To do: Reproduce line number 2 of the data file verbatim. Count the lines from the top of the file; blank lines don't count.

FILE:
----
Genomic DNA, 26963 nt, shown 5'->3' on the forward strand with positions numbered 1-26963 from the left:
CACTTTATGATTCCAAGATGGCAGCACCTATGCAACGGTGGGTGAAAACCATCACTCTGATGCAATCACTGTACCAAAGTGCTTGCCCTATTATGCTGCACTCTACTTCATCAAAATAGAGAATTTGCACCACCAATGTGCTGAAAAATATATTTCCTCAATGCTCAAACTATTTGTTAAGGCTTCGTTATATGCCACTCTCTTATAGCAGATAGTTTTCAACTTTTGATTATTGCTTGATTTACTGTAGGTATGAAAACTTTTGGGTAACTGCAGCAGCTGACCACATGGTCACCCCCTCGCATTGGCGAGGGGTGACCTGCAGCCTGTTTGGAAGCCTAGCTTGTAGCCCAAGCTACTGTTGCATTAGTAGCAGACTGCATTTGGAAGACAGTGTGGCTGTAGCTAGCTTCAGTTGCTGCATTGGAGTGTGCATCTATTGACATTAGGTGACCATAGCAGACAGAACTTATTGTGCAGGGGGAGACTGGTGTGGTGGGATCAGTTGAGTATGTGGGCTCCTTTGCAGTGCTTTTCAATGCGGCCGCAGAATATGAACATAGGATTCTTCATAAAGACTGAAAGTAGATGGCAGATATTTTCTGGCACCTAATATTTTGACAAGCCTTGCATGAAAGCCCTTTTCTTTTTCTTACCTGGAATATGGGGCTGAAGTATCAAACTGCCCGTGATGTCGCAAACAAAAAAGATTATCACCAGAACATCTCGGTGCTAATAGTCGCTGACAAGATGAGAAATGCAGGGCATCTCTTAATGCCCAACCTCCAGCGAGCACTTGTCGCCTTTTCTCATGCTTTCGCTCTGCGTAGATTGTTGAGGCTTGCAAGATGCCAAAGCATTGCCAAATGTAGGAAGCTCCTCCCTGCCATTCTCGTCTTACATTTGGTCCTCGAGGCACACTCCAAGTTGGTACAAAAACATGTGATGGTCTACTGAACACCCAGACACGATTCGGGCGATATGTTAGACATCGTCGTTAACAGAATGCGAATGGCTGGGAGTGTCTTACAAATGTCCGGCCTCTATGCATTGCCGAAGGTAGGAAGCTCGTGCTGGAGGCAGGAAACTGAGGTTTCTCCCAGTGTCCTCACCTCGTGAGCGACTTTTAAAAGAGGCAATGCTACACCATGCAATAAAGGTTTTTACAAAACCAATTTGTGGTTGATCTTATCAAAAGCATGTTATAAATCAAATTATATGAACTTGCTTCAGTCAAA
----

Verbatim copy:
CACTTTATGATTCCAAGATGGCAGCACCTATGCAACGGTGGGTGAAAACCATCACTCTGATGCAATCACTGTACCAAAGTGCTTGCCCTATTATGCTGCACTCTACTTCATCAAAATAGAGAATTTGCACCACCAATGTGCTGAAAAATATATTTCCTCAATGCTCAAACTATTTGTTAAGGCTTCGTTATATGCCACTCTCTTATAGCAGATAGTTTTCAACTTTTGATTATTGCTTGATTTACTGTAGGTATGAAAACTTTTGGGTAACTGCAGCAGCTGACCACATGGTCACCCCCTCGCATTGGCGAGGGGTGACCTGCAGCCTGTTTGGAAGCCTAGCTTGTAGCCCAAGCTACTGTTGCATTAGTAGCAGACTGCATTTGGAAGACAGTGTGGCTGTAGCTAGCTTCAGTTGCTGCATTGGAGTGTGCATCTATTGACATTAGGTGACCATAGCAGACAGAACTTATTGTGCAGGGGGAGACTGGTGTGGTGGGATCAGTTGAGTATGTGGGCTCCTTTGCAGTGCTTTTCAATGCGGCCGCAGAATATGAACATAGGATTCTTCATAAAGACTGAAAGTAGATGGCAGATATTTTCTGGCACCTAATATTTTGACAAGCCTTGCATGAAAGCCCTTTTCTTTTTCTTACCTGGAATATGGGGCTGAAGTATCAAACTGCCCGTGATGTCGCAAACAAAAAAGATTATCACCAGAACATCTCGGTGCTAATAGTCGCTGACAAGATGAGAAATGCAGGGCATCTCTTAATGCCCAACCTCCAGCGAGCACTTGTCGCCTTTTCTCATGCTTTCGCTCTGCGTAGATTGTTGAGGCTTGCAAGATGCCAAAGCATTGCCAAATGTAGGAAGCTCCTCCCTGCCATTCTCGTCTTACATTTGGTCCTCGAGGCACACTCCAAGTTGGTACAAAAACATGTGATGGTCTACTGAACACCCAGACACGATTCGGGCGATATGTTAGACATCGTCGTTAACAGAATGCGAATGGCTGGGAGTGTCTTACAAATGTCCGGCCTCTATGCATTGCCGAAGGTAGGAAGCTCGTGCTGGAGGCAGGAAACTGAGGTTTCTCCCAGTGTCCTCACCTCGTGAGCGACTTTTAAAAGAGGCAATGCTACACCATGCAATAAAGGTTTTTACAAAACCAATTTGTGGTTGATCTTATCAAAAGCATGTTATAAATCAAATTATATGAACTTGCTTCAGTCAAA